After a protracted primary campaign and a long week of ranked-choice tabulation, Maine’s gubernatorial slate is set. As voters assess their options for state leadership, two intertwined issues need to rise to prominence: Maine’s economy and environment. To advance both, Maine’s next governor must prioritize a clean energy future.
The good news is that this future is close at hand. With smart energy policy reform based on proven results in other states, Maine can lower energy costs; save residents and businesses money on their utility bills; boost its own economy; grow its workforce with good-paying efficiency, HVAC and solar jobs; and dramatically reduce air pollution.
Of course, Maine’s clean energy future won’t happen overnight. Years of inaction at the state level and a new era of federal rollbacks are hampering progress and threatening Maine’s economic and environmental well-being. But real progress is achievable. Maine can immediately do better by strengthening efforts in key clean energy technology areas and empowering communities to lead.
First, it’s time to go electric. Maine is a leader in moving to electric heating, and now it needs to do the same with transportation. As Maine converts from oil heat to modern, efficient heat pumps faster than any other state in the region, it still lags on electric vehicle adoption. Switching from dirty fossil fuels to electric heat pumps and electric vehicles is an economic and environmental win-win, offering strong cost-savings and deep pollution reductions. Maine can use a number of proven policies to speed the switch to electric vehicles and should have a special focus on making sure rural and low-income residents have full access to more options and the many benefits of going electric.
Maine must also harness clean, low-cost, renewable power — locally and in bulk. The state must put solar in reach of all residents by expanding community solar opportunities and reforming how customers pay and are paid for electricity. Maine also needs ambitious targets for large-scale clean energy. Requiring at least 40 percent of power generation to be renewable (primarily grid-scale wind and solar) by 2030 will advance Maine’s energy independence and resilience, boost economic development, and ensure cleaner electricity that provides even greater emissions savings from electric vehicles and heat pumps.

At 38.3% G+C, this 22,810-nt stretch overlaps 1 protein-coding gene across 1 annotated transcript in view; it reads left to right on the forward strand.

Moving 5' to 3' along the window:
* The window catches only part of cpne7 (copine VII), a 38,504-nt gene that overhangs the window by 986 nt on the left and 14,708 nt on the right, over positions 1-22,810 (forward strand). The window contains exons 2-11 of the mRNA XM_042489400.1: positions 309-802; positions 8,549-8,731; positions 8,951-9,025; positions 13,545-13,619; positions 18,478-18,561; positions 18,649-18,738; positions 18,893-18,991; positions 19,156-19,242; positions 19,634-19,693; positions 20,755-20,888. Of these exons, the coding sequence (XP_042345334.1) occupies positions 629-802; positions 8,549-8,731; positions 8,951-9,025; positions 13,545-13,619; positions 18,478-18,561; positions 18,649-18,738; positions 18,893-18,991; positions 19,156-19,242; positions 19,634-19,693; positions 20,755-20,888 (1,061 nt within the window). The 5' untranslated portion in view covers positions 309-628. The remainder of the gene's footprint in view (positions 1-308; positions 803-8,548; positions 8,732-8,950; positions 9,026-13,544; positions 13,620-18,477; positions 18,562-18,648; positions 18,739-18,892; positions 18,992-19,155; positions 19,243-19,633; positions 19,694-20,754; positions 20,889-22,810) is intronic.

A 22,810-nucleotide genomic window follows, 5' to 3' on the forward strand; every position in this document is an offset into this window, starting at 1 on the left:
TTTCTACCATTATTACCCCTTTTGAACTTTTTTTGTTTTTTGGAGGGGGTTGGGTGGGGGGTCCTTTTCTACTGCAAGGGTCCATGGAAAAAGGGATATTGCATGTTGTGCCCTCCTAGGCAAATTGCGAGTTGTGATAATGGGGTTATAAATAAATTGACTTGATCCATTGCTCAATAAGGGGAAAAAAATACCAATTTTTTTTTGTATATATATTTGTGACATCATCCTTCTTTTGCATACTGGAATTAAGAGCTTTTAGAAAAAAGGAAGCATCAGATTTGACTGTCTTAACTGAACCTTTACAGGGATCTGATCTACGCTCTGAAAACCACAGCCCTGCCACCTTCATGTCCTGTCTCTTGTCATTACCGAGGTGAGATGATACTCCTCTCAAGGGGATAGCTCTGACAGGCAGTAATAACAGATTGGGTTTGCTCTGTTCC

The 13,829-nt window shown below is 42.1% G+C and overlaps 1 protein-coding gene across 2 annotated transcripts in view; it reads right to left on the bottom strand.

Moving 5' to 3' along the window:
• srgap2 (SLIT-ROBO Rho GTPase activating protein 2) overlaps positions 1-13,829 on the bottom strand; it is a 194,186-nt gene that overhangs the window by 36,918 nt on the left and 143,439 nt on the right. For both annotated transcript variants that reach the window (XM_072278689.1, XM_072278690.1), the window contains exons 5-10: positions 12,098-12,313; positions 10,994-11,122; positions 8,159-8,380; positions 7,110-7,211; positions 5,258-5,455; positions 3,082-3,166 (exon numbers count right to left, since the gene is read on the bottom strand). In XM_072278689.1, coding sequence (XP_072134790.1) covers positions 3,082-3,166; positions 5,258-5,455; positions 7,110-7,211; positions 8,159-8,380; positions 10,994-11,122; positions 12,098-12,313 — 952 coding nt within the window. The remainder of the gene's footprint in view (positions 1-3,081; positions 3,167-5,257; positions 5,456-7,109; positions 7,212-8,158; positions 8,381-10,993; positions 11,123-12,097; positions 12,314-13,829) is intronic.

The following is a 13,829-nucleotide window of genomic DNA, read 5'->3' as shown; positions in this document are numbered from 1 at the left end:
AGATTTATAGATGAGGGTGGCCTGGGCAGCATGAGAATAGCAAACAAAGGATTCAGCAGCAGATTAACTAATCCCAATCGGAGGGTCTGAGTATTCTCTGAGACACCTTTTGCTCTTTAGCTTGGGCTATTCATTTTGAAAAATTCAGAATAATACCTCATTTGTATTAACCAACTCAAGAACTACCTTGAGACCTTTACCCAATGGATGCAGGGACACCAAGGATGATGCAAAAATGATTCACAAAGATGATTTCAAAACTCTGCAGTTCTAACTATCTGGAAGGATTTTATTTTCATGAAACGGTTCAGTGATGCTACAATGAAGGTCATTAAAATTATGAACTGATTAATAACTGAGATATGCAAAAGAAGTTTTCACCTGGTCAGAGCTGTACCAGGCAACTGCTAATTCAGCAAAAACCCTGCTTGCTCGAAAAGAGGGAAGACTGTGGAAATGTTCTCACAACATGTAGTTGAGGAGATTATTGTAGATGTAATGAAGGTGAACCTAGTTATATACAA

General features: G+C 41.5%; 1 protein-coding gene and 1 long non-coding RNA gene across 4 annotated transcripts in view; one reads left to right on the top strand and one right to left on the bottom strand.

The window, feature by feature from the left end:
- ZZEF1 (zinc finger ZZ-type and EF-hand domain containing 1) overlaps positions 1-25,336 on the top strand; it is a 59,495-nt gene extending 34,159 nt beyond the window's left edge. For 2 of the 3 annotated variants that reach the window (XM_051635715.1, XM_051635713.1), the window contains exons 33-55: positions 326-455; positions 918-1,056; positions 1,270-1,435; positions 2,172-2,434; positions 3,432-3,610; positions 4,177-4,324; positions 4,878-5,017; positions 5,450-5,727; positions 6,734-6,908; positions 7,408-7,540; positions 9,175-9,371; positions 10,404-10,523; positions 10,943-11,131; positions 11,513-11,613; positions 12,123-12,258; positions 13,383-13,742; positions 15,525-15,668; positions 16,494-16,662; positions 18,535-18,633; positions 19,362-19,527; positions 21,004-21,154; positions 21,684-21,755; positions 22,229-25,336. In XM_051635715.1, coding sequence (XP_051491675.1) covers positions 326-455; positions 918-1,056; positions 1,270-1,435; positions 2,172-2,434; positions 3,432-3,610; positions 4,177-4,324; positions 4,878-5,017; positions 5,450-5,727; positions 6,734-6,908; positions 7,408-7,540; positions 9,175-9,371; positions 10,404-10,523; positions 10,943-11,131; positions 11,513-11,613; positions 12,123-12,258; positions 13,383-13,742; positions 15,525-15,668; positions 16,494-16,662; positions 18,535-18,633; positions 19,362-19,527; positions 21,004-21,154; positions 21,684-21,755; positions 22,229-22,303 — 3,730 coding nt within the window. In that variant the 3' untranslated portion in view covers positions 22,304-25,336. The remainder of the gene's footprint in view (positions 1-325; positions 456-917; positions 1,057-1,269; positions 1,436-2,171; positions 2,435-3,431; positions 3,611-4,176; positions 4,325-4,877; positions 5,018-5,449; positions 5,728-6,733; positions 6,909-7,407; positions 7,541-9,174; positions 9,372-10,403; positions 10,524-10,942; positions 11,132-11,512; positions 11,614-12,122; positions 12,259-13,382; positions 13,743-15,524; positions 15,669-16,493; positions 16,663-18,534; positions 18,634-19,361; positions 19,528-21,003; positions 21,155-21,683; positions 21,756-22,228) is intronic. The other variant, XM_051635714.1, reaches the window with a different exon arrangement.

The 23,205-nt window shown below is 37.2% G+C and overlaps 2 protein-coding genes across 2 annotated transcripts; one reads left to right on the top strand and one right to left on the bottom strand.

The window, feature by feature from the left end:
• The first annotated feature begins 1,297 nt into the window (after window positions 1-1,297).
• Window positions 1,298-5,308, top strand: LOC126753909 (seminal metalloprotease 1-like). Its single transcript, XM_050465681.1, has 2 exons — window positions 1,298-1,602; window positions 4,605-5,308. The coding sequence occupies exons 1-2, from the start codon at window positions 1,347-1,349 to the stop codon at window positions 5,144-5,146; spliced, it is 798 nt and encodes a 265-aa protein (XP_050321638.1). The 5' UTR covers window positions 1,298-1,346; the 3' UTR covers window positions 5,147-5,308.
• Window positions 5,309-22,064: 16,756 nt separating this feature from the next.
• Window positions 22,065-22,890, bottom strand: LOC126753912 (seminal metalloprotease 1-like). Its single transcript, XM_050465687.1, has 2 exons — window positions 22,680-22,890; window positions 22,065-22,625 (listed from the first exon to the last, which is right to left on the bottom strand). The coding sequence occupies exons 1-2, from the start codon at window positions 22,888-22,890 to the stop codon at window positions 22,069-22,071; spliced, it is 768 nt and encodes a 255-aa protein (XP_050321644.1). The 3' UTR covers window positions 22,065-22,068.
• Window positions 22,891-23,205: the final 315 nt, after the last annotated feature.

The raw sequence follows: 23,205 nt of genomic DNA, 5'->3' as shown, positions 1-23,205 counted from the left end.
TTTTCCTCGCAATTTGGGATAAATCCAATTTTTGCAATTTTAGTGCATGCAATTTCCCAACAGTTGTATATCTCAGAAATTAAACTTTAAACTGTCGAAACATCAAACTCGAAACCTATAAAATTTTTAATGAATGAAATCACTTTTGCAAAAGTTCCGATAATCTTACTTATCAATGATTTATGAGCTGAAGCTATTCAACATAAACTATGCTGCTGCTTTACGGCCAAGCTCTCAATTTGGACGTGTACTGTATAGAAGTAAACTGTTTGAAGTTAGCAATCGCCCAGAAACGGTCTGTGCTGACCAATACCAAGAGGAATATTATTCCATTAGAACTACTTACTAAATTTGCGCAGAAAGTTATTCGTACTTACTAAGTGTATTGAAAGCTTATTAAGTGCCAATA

Next, Maine must modernize the way it plans and manages the power grid. The devastating wind storm that swept across Maine last year highlighted the limitations of long-distance power lines and the need for a decentralized, flexible electric grid. Clean local technologies offer reliable, cost-effective and consumer-friendly alternatives to centralized power stations and traditional utility infrastructure — but Maine needs regulatory changes to ensure fair, timely consideration of these alternatives. Utility business model reform may not make the usual lists of campaign priorities, but it’s crucial to advancing the clean energy future.
Maine also needs to participate in strong regional carbon markets. With the federal government actively undermining climate action, it’s up to states to unlock consumer-friendly technologies and advance clean energy. Maine and the Northeast already lead with the successful Regional Greenhouse Gas Initiative, which prices power plant emissions to achieve economic growth and climate goals.
It’s time to expand that blueprint for effective bipartisan regional climate policy to a new sector: transportation. Seven states have already joined forces to tackle transportation emissions, the Northeast’s largest source of climate pollution. Maine should collaborate with them to benefit from new funding for transportation sector investments and ensure that rural traditions and interests are represented in any regional program.
Finally, Maine’s communities need to be empowered to lead. These communities are on the front lines of creating a sustainable, low-carbon economic and environmental future. Local initiatives have great capacity to change behavior and demonstrate innovations in energy efficiency, local power generation and smart energy management. In the spirit of our state motto — dirigo — Maine communities are already leading the way with ambitious climate commitments. Unfortunately, state policies and laws often act as a barrier to community action, so there is an urgent need for the next administration to reform outdated rules and laws.
We have the technologies, and we know the policies needed to achieve a sustainable, low-pollution energy system with benefits for all Mainers. Maine now needs a governor who will give top priority to making the clean energy future a reality.
Kathleen Meil is a policy advocate for Maine at Acadia Center, a clean energy research and advocacy organization based in Rockport. Daniel Sosland is president of Acadia Center.
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